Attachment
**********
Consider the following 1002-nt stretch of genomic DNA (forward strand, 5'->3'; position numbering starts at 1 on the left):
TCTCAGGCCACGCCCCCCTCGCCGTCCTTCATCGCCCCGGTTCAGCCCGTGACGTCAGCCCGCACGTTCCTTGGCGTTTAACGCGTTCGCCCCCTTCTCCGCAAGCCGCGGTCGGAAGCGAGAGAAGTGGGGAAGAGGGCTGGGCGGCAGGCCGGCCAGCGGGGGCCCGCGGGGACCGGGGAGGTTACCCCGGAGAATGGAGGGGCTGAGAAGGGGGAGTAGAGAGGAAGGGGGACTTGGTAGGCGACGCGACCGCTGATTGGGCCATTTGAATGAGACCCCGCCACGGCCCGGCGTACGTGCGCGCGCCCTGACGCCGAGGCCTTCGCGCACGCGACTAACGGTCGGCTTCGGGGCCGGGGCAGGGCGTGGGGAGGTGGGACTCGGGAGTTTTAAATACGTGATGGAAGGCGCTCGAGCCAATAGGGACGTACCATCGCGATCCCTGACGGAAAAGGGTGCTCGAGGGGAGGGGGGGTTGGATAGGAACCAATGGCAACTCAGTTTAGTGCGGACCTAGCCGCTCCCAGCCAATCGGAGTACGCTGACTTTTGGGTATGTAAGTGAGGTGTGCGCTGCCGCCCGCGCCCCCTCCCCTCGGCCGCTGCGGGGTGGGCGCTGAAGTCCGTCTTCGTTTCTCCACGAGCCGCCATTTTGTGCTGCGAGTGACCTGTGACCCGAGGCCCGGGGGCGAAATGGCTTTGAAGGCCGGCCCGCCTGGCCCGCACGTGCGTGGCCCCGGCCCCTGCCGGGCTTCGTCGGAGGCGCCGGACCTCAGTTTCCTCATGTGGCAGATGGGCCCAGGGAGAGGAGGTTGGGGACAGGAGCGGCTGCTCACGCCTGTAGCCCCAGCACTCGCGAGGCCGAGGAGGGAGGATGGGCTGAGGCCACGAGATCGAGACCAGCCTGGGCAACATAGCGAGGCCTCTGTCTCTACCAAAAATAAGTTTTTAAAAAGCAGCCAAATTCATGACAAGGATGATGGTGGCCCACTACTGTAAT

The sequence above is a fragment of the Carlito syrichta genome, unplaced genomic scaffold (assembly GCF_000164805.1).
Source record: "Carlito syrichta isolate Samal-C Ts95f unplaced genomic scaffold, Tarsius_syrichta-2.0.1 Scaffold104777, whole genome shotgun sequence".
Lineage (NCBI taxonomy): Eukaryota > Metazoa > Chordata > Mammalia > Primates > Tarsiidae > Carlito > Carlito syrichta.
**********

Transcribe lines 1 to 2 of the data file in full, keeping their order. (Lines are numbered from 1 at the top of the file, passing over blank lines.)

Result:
Consider the following 1002-nt stretch of genomic DNA (forward strand, 5'->3'; position numbering starts at 1 on the left):
TCTCAGGCCACGCCCCCCTCGCCGTCCTTCATCGCCCCGGTTCAGCCCGTGACGTCAGCCCGCACGTTCCTTGGCGTTTAACGCGTTCGCCCCCTTCTCCGCAAGCCGCGGTCGGAAGCGAGAGAAGTGGGGAAGAGGGCTGGGCGGCAGGCCGGCCAGCGGGGGCCCGCGGGGACCGGGGAGGTTACCCCGGAGAATGGAGGGGCTGAGAAGGGGGAGTAGAGAGGAAGGGGGACTTGGTAGGCGACGCGACCGCTGATTGGGCCATTTGAATGAGACCCCGCCACGGCCCGGCGTACGTGCGCGCGCCCTGACGCCGAGGCCTTCGCGCACGCGACTAACGGTCGGCTTCGGGGCCGGGGCAGGGCGTGGGGAGGTGGGACTCGGGAGTTTTAAATACGTGATGGAAGGCGCTCGAGCCAATAGGGACGTACCATCGCGATCCCTGACGGAAAAGGGTGCTCGAGGGGAGGGGGGGTTGGATAGGAACCAATGGCAACTCAGTTTAGTGCGGACCTAGCCGCTCCCAGCCAATCGGAGTACGCTGACTTTTGGGTATGTAAGTGAGGTGTGCGCTGCCGCCCGCGCCCCCTCCCCTCGGCCGCTGCGGGGTGGGCGCTGAAGTCCGTCTTCGTTTCTCCACGAGCCGCCATTTTGTGCTGCGAGTGACCTGTGACCCGAGGCCCGGGGGCGAAATGGCTTTGAAGGCCGGCCCGCCTGGCCCGCACGTGCGTGGCCCCGGCCCCTGCCGGGCTTCGTCGGAGGCGCCGGACCTCAGTTTCCTCATGTGGCAGATGGGCCCAGGGAGAGGAGGTTGGGGACAGGAGCGGCTGCTCACGCCTGTAGCCCCAGCACTCGCGAGGCCGAGGAGGGAGGATGGGCTGAGGCCACGAGATCGAGACCAGCCTGGGCAACATAGCGAGGCCTCTGTCTCTACCAAAAATAAGTTTTTAAAAAGCAGCCAAATTCATGACAAGGATGATGGTGGCCCACTACTGTAAT